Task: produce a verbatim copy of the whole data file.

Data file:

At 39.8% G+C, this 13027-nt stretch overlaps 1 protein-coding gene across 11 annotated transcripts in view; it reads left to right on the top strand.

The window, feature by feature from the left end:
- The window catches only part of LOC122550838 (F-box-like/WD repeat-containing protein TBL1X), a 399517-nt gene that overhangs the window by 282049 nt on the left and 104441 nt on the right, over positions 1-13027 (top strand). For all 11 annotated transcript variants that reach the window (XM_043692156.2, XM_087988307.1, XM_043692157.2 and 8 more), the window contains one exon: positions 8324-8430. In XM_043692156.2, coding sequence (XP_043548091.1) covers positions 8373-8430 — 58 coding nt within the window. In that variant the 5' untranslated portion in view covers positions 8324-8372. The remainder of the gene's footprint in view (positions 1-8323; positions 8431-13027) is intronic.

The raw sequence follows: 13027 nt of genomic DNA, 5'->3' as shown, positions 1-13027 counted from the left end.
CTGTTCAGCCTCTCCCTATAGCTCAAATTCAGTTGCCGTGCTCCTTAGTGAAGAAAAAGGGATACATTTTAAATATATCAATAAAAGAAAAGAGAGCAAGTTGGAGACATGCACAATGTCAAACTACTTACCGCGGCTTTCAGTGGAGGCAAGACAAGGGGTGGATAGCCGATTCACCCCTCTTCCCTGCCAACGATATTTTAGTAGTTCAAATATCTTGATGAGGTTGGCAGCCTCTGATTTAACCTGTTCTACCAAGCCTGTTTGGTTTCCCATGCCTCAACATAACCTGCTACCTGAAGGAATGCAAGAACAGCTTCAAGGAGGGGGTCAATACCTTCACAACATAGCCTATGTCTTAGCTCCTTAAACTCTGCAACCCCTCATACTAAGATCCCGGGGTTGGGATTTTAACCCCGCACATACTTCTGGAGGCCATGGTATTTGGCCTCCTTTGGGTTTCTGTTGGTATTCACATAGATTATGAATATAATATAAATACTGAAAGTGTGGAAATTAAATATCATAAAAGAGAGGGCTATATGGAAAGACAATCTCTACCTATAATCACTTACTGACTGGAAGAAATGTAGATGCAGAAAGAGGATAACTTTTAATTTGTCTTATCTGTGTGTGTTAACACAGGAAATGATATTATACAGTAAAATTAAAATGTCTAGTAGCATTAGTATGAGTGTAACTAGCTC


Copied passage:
At 39.8% G+C, this 13027-nt stretch overlaps 1 protein-coding gene across 11 annotated transcripts in view; it reads left to right on the top strand.

The window, feature by feature from the left end:
- The window catches only part of LOC122550838 (F-box-like/WD repeat-containing protein TBL1X), a 399517-nt gene that overhangs the window by 282049 nt on the left and 104441 nt on the right, over positions 1-13027 (top strand). For all 11 annotated transcript variants that reach the window (XM_043692156.2, XM_087988307.1, XM_043692157.2 and 8 more), the window contains one exon: positions 8324-8430. In XM_043692156.2, coding sequence (XP_043548091.1) covers positions 8373-8430 — 58 coding nt within the window. In that variant the 5' untranslated portion in view covers positions 8324-8372. The remainder of the gene's footprint in view (positions 1-8323; positions 8431-13027) is intronic.

The raw sequence follows: 13027 nt of genomic DNA, 5'->3' as shown, positions 1-13027 counted from the left end.
CTGTTCAGCCTCTCCCTATAGCTCAAATTCAGTTGCCGTGCTCCTTAGTGAAGAAAAAGGGATACATTTTAAATATATCAATAAAAGAAAAGAGAGCAAGTTGGAGACATGCACAATGTCAAACTACTTACCGCGGCTTTCAGTGGAGGCAAGACAAGGGGTGGATAGCCGATTCACCCCTCTTCCCTGCCAACGATATTTTAGTAGTTCAAATATCTTGATGAGGTTGGCAGCCTCTGATTTAACCTGTTCTACCAAGCCTGTTTGGTTTCCCATGCCTCAACATAACCTGCTACCTGAAGGAATGCAAGAACAGCTTCAAGGAGGGGGTCAATACCTTCACAACATAGCCTATGTCTTAGCTCCTTAAACTCTGCAACCCCTCATACTAAGATCCCGGGGTTGGGATTTTAACCCCGCACATACTTCTGGAGGCCATGGTATTTGGCCTCCTTTGGGTTTCTGTTGGTATTCACATAGATTATGAATATAATATAAATACTGAAAGTGTGGAAATTAAATATCATAAAAGAGAGGGCTATATGGAAAGACAATCTCTACCTATAATCACTTACTGACTGGAAGAAATGTAGATGCAGAAAGAGGATAACTTTTAATTTGTCTTATCTGTGTGTGTTAACACAGGAAATGATATTATACAGTAAAATTAAAATGTCTAGTAGCATTAGTATGAGTGTAACTAGCTC